The Long Goodbye (republished from Jan. 2013 by popular demand)

The Long Goodbye (republished from Jan. 2013 by popular demand)

With the very best intentions, mothers often take too long to say goodbye. Hoping to give a child that extra bit of tenderness, they instead inadvertently make things harder for their child and themselves. Trying to leave and actually leaving are very different.

Here is a classic case. A mother walks her son Johnny into his school. Johnny is about to do something he wants to do, something he is very capable of doing. What can go wrong?

Holding hands, they walk to his room. She kisses him and says goodbye as she starts to leave. He clings a little, hugging her legs, hiding under her coat, or hanging on to her hand. “Johnny, I will stay for five minutes but then I have to go.” He keeps holding her hand.

When five minutes have passed, she tries again. “Okay, Johnny. I’m going now. See you after lunch.” Now, he clings even more and begins to whimper. Two developments are emerging. One, he is thinking he may be able to keep her. Two, he is becoming more attached. Giving him extra time will only make the final farewell more drawn out and painful for both.

Five more minutes go by. His mother has drawn a car for him to color and now he asks her to draw a truck. She is becoming annoyed. She has a million things to do. He senses her impatience. One last hug, and he is really crying. Johnny’s teacher takes him onto her lap, thinking, “If she’d just leave, he would be playing in two minutes.” The mother goes out the door, and then comes back and calls from the hallway “I love you!” Johnny bolts off the teacher’s lap and flies to the door, sobbing. “Oh Johnny, what’s wrong?” You know you always have fun. Mommy will be back soon. Be a big boy. Do you feel okay?”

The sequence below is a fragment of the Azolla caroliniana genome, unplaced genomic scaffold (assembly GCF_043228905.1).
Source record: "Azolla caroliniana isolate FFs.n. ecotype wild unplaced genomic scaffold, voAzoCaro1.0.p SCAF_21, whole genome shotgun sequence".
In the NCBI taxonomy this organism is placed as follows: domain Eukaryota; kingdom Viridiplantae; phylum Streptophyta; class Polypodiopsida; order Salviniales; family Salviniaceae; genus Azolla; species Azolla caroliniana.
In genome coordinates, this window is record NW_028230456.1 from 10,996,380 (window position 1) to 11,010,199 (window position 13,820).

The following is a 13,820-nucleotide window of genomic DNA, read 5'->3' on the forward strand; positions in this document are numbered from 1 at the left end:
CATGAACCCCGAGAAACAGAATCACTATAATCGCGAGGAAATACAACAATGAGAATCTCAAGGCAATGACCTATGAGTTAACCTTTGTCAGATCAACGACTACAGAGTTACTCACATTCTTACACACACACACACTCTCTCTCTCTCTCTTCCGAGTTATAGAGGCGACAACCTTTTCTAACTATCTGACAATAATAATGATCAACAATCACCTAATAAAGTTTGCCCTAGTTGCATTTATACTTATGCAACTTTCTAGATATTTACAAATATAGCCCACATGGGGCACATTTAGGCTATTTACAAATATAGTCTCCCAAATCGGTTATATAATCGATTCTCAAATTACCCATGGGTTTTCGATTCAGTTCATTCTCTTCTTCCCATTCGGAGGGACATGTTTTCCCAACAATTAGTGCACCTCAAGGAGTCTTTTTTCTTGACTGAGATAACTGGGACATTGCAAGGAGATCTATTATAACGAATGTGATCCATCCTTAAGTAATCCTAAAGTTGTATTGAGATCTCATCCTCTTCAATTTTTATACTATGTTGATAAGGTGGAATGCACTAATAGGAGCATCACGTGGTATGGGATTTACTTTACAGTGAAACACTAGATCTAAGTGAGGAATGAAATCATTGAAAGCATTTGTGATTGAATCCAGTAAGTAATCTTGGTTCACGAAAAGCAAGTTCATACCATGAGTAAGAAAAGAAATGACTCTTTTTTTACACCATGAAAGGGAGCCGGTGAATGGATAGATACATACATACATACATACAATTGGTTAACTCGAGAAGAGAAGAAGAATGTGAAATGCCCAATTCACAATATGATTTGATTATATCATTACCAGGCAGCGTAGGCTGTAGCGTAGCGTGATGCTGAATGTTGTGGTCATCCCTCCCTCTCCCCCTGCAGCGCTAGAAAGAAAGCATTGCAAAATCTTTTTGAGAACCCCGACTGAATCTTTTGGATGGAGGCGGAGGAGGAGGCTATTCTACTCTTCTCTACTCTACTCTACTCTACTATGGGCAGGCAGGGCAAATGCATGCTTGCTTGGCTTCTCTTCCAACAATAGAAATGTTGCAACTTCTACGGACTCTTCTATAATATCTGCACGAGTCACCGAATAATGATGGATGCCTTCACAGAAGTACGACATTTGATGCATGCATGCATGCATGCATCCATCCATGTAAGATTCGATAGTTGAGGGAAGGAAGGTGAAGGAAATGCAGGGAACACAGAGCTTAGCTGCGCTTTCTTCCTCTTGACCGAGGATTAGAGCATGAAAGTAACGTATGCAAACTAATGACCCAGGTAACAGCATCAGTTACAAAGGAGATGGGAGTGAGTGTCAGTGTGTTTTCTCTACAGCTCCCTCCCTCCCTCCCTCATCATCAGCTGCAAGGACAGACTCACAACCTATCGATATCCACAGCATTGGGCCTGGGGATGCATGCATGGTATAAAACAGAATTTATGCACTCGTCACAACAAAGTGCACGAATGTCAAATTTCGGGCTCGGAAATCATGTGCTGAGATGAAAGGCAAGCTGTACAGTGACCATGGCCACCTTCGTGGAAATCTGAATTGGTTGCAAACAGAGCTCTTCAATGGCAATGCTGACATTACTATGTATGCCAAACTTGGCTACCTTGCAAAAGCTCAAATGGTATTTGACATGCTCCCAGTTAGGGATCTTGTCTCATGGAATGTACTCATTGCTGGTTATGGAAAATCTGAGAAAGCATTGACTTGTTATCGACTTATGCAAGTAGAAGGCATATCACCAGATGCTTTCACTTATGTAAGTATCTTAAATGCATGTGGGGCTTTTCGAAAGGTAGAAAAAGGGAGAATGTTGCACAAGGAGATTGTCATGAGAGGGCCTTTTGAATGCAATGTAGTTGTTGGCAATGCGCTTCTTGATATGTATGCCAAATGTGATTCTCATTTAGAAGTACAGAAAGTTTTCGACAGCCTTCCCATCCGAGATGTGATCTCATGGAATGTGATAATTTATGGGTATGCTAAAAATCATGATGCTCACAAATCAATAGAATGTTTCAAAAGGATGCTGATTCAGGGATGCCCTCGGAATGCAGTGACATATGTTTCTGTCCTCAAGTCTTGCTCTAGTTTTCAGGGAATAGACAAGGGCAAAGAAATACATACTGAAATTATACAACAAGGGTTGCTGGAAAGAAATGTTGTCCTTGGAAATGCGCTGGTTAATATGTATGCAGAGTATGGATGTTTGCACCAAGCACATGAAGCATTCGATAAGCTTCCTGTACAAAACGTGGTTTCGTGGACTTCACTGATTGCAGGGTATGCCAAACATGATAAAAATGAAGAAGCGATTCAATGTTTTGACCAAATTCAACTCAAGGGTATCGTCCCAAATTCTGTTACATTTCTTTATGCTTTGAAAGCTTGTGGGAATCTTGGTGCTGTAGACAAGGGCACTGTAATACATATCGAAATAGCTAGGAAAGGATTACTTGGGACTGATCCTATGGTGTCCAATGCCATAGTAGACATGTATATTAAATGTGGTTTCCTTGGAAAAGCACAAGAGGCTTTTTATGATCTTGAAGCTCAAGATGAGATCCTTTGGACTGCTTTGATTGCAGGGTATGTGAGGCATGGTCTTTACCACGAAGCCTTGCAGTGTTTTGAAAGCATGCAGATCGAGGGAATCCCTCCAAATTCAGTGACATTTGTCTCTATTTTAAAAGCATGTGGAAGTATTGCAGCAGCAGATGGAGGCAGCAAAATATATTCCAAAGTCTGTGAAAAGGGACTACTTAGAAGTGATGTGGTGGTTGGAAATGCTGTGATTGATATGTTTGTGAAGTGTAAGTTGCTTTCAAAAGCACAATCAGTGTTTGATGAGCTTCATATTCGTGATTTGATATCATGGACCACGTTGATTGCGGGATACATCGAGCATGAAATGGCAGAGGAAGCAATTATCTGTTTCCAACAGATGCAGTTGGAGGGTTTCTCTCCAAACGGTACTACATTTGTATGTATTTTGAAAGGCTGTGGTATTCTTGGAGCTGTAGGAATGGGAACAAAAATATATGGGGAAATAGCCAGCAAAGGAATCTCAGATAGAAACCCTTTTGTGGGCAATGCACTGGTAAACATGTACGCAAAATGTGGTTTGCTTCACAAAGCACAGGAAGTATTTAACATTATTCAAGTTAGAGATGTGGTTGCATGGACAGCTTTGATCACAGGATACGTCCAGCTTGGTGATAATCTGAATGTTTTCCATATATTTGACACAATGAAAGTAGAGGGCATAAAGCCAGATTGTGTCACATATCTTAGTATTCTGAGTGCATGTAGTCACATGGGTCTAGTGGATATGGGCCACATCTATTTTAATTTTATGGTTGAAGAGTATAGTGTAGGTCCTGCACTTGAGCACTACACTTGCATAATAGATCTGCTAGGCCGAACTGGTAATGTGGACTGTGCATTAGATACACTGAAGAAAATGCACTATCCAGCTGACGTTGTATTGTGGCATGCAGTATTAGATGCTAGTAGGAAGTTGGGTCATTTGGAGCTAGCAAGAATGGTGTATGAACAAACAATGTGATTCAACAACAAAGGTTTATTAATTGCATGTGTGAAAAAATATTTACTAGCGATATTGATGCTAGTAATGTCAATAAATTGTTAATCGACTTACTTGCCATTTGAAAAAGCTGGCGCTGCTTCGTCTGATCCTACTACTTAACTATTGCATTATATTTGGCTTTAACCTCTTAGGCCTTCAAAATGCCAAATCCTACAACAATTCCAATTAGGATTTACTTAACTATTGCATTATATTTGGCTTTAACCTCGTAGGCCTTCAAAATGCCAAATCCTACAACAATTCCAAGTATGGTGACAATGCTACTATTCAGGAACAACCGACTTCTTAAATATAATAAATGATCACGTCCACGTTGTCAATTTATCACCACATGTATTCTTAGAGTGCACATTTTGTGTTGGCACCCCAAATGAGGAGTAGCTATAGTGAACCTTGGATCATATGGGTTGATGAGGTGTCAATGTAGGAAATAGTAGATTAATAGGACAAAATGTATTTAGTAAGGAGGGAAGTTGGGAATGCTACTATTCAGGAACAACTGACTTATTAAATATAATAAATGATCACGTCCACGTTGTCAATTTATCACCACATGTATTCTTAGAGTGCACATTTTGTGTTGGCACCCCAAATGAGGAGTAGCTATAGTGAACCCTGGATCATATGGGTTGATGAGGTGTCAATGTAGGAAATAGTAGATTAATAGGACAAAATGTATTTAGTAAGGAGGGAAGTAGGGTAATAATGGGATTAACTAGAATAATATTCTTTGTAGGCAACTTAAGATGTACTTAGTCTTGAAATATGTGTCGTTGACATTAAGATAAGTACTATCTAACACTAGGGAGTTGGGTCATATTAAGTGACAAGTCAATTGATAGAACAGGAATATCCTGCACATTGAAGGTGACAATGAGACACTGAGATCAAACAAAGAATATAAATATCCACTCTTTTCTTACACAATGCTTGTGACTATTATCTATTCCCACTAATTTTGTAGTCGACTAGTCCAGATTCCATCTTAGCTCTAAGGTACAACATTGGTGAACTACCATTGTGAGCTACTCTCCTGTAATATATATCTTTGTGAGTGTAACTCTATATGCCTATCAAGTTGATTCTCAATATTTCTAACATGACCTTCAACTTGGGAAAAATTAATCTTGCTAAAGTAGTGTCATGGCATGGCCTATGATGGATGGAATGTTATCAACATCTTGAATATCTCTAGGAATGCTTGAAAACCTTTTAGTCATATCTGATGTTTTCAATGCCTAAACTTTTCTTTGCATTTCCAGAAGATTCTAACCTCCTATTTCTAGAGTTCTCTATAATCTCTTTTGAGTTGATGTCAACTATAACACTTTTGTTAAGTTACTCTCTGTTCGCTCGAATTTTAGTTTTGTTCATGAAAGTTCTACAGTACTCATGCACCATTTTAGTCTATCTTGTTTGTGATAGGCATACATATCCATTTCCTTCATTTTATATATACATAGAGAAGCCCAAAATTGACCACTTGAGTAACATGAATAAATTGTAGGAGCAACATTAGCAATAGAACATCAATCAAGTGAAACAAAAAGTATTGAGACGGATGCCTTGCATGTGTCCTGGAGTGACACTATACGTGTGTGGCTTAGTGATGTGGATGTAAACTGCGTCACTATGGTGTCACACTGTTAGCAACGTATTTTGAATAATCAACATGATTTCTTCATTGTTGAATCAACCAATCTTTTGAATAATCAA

Johnny is not sick. Chances are if he had not heard his mother’s voice again, he would be happily beginning his day. The endless goodbye changed things for everyone involved. We now have a less confident little being. His teacher will have a harder time calming him down. It won’t be easy for Johnny to join his classmates who are playing so easily. His mother will worry all morning that she wasn’t nice enough.

In trying to make life easier for their children, mothers experience so many deep feelings. Sometimes just having the feeling has to be enough. Johnny knows he is loved. He knows he is fine in school. The lingering and returning, the many hugs, declarations of love, and the Mama-worry only had the effect of making him more dependent on her and anxious. Worse, a habit may have been created that will be repeated at drop off from now on. Tomorrow, Johnny might start whimpering and clinging to her at the front door.

Written by: Anne Martine Cook, Managing Partner & Mom, with 35+ years experience teaching nursery school children.

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